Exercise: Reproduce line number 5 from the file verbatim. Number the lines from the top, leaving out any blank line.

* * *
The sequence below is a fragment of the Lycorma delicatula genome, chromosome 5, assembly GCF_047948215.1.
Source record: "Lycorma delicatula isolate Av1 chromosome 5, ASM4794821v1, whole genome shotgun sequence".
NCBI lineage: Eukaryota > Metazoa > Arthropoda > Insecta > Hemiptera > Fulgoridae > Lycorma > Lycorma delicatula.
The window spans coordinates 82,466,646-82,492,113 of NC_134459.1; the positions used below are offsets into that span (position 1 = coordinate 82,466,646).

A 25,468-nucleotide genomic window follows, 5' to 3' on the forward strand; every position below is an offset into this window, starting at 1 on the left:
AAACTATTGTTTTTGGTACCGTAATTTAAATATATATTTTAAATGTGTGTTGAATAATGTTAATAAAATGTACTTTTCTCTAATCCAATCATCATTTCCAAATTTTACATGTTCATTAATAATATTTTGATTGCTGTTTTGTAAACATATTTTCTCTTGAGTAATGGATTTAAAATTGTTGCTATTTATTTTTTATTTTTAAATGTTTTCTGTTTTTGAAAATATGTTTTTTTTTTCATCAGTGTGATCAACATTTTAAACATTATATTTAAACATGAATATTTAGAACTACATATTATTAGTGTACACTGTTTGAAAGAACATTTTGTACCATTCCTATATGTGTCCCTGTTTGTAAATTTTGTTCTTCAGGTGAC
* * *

A 25,468-nucleotide genomic window follows, 5' to 3' on the forward strand; every position below is an offset into this window, starting at 1 on the left: